3 keys to building a school community online
When I built my first school website in the ’90s, one stand-out feature was the alumni directory, which allowed for searching out classmates no matter where they were in the world. It was a hint of the digital social networks to come but also an acknowledgment that schools are communities.
School communities are different than they were in the ’90s, too, especially as today’s parents expect to be able to connect with those communities online whenever they can squeeze it into their busy days. It’s important, then, to make sure your website reflects your school or district’s community.
Fortunately, a site that accurately presents your community’s identity will also have a positive impact on morale, culture, the ability to compete in a school-choice atmosphere, and teacher retention and recruitment.
Here’s how you can ensure you’re putting your school’s best foot forward online.
Tech that’s easy for everyone
Schools are wonderfully diverse these days, with families from a range of socioeconomic, religious, and international backgrounds. All of this might affect their technological fluency, so what works for one student’s family may not for another. Many student guardians will expect an experience that matches the consumer apps and websites they interact with already, while others may have little experience with technology and become frustrated if they aren’t sure how to find what they want quickly.
If a parent looks for the school calendar, it should first be easy to find. That same calendar should automatically be visible and optimized for their input no matter the device. And, of course, users should be able to subscribe to the calendar so that they never have to search for it again.
The bottom line is, if your communication platform is difficult to navigate, glitchy, or overly complicated, parents and other stakeholders will turn away.
Communications tools, from the website to social media to news updates, should reflect the school’s culture and promote community engagement.
Adopting common user interfaces goes a long way toward reducing friction no matter the user. That art teacher who isn’t the tech-savviest educator on staff, but who forms touching bonds with her students as she teaches them to silkscreen a T-shirt, isn’t going to post a video of the process if she first has to watch a 10-minute tutorial on uploading. If the interface is simple and familiar from other services, however, she’s going to have a good idea of how to share it, and parents will get the chance to see inside her classroom as they’d never been able to before.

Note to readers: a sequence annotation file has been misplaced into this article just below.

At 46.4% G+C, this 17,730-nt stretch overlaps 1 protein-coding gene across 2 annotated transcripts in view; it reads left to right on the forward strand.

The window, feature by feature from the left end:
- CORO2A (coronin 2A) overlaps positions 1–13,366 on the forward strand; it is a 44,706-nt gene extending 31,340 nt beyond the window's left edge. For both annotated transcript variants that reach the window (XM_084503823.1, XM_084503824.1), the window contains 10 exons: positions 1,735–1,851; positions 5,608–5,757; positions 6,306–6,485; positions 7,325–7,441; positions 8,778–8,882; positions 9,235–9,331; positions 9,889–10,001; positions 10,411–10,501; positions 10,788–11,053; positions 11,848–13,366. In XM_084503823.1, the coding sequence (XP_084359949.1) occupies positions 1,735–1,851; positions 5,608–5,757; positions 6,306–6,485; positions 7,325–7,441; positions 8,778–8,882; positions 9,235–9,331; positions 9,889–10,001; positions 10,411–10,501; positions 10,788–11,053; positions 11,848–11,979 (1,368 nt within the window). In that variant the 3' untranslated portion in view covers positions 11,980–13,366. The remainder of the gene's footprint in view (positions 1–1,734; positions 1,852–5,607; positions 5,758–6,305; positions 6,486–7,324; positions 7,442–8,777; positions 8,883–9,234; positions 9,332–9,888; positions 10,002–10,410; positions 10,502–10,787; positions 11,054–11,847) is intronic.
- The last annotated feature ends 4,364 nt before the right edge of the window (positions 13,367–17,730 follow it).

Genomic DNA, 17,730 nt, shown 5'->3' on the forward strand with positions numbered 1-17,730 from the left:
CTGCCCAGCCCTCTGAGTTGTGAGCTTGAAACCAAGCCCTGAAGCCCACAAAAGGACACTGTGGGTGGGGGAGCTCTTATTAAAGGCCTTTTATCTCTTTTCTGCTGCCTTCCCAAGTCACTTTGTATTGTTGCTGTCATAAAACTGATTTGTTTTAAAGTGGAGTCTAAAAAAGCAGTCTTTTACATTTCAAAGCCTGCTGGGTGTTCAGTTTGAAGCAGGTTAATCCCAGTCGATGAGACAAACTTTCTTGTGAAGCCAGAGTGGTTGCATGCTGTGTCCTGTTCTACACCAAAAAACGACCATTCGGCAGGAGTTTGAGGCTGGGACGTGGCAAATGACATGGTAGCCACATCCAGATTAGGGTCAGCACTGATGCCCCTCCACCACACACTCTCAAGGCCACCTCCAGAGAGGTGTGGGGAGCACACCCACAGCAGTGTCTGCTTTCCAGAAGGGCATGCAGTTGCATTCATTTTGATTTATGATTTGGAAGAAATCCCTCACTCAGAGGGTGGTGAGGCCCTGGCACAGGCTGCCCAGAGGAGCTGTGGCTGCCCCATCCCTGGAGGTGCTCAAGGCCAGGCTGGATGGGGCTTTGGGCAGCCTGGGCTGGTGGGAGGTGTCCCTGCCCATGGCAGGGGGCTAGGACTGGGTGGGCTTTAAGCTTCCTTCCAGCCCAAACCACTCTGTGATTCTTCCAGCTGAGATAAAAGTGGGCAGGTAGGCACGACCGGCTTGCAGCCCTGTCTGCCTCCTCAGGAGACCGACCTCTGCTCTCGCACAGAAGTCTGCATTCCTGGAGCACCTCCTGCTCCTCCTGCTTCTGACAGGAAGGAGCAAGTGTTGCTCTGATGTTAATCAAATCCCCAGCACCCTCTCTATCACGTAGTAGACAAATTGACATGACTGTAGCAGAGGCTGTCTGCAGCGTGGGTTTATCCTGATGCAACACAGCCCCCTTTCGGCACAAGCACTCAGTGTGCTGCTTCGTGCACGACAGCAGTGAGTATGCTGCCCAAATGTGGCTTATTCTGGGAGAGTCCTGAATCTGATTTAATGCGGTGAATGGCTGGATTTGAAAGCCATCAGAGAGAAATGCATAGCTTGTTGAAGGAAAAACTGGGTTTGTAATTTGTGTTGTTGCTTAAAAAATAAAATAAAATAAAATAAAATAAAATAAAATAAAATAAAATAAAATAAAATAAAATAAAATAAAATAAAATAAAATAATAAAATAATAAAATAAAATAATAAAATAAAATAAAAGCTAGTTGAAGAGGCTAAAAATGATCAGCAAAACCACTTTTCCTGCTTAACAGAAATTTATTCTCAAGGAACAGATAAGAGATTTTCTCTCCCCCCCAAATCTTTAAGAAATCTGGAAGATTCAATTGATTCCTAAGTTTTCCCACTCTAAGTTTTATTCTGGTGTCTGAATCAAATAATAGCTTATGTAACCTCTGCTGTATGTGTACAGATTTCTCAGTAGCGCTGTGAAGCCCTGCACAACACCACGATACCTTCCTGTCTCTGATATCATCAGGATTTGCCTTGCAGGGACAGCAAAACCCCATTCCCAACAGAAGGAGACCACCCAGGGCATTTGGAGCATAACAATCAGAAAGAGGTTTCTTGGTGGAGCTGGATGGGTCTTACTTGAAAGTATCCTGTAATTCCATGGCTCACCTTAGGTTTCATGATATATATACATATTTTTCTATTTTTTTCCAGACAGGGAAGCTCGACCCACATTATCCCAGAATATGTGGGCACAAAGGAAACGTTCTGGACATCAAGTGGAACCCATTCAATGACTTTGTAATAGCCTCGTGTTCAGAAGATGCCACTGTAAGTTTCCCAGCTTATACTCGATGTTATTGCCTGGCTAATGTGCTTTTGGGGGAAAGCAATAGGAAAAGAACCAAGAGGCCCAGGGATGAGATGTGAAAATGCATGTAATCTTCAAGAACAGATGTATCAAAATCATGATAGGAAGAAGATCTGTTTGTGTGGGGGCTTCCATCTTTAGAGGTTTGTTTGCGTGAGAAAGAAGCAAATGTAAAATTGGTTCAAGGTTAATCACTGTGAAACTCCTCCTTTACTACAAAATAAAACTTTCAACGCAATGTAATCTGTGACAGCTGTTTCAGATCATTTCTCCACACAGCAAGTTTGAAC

Strong but inconspicuous security
Schools and districts are increasingly integrating other technology with their websites, such as payment functionality or a learning management system. Consolidating this shared data is a great help in creating one online destination for parents, but all that data going back and forth can pose a security risk.
Storing data in multiple clouds and further protecting it with encryption and public key infrastructure while making everything visible to appropriate stakeholders through single sign-on is vital. It takes a lot of effort and should be a top concern for school leadership, but it’s not very visible to end-users. If you’re doing it right, parents won’t have to worry about website security and can focus on finding the information they need to support their student’s education.
Reflecting the school culture online
Our online communities are not siloed off from the physical communities they serve. The interfaces may be different online than in person, but the interactions between parents and schools should not be qualitatively different than they are in the physical world.
It should be as seamless for a student’s family member to have a conversation with faculty as it would be in person. The communications tools, from websites to social media to direct notifications, should reflect the school’s culture and promote community engagement.
For example, a static image of the refurbished gymnasium is fine to share on a website. However, a page brimming with video and photos and social media posts about the first basketball game or the school carnival hosted there transforms both the gym and the website from just another athletic facility or online space into a place people want to be involved in and want to involve their children in—a place where community is created and nurtured.
Ali Arsan is the founder and chief executive officer of Edlio. With 18 years of experience working in edtech, Arsan still loves learning from educators and discovering what makes each school special.